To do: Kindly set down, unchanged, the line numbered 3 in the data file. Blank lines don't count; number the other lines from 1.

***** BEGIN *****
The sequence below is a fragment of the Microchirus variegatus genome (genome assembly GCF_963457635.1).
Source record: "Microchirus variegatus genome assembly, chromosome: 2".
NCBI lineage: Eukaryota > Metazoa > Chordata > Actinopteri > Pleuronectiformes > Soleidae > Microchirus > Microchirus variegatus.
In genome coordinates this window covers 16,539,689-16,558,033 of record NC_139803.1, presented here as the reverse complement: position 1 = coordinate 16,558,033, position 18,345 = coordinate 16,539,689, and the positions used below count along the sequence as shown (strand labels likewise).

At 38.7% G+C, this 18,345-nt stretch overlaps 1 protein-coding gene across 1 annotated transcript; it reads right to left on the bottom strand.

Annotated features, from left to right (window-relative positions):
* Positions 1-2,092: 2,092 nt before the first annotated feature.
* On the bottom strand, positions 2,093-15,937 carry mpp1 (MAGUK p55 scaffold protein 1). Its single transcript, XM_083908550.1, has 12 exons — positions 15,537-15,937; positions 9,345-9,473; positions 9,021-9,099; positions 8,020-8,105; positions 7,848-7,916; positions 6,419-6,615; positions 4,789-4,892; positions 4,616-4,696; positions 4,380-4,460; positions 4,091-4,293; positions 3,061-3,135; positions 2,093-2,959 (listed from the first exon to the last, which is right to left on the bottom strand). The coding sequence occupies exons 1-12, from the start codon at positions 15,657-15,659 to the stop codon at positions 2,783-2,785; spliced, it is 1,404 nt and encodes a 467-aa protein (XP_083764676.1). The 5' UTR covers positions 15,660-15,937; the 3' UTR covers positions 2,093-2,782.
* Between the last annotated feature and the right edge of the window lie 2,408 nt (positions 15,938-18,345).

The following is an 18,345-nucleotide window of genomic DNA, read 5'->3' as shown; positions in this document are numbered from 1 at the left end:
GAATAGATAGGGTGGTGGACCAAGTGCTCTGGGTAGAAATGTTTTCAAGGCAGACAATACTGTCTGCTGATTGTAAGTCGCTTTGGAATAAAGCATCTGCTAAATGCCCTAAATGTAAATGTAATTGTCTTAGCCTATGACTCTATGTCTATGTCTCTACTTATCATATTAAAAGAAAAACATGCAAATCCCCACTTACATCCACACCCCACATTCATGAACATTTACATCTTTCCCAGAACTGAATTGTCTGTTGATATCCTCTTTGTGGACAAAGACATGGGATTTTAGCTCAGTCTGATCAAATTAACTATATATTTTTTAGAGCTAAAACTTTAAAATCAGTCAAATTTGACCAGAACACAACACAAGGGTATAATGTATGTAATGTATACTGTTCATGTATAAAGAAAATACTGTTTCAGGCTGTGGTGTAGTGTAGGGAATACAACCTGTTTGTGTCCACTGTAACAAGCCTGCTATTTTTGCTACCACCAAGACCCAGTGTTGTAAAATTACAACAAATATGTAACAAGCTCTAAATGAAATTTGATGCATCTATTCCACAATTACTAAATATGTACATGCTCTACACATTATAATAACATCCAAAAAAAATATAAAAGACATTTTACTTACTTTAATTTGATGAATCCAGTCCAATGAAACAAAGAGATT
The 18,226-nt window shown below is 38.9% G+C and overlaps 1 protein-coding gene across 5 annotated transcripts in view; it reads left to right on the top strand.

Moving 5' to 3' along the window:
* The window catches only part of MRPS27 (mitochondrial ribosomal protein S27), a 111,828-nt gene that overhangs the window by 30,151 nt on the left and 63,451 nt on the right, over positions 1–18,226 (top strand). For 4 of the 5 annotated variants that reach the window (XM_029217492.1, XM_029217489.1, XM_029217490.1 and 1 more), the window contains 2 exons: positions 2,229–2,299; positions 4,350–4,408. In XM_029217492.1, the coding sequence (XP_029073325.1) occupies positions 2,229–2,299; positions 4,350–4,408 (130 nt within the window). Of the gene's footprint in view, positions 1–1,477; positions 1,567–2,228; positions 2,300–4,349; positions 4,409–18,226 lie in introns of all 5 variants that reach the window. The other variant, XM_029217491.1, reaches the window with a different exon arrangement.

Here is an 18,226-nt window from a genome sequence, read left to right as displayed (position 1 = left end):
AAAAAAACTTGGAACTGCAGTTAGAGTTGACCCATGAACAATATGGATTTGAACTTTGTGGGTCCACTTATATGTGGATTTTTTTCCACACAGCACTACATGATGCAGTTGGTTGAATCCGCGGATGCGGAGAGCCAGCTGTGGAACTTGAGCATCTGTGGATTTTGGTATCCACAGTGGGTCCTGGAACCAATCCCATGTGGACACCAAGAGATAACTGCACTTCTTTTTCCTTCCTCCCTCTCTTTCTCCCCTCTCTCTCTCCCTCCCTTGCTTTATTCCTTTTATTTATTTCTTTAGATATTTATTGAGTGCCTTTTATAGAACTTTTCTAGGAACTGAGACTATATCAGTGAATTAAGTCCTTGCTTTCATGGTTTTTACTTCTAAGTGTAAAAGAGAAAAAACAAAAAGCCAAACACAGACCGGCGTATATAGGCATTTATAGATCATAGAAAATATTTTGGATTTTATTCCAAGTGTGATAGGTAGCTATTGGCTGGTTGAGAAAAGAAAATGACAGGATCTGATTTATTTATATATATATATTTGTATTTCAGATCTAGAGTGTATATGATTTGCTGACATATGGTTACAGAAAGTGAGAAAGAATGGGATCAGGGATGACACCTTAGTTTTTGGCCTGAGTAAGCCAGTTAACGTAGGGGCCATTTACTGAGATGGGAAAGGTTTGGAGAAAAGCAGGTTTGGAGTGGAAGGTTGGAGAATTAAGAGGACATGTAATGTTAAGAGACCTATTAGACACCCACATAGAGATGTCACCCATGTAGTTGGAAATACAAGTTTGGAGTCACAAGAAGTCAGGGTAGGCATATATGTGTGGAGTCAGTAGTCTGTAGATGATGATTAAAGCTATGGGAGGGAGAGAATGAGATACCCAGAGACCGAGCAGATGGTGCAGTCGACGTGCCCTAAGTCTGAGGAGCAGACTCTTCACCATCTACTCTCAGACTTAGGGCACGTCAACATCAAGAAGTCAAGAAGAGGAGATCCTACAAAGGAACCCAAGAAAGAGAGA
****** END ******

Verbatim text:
NCBI lineage: Eukaryota > Metazoa > Chordata > Actinopteri > Pleuronectiformes > Soleidae > Microchirus > Microchirus variegatus.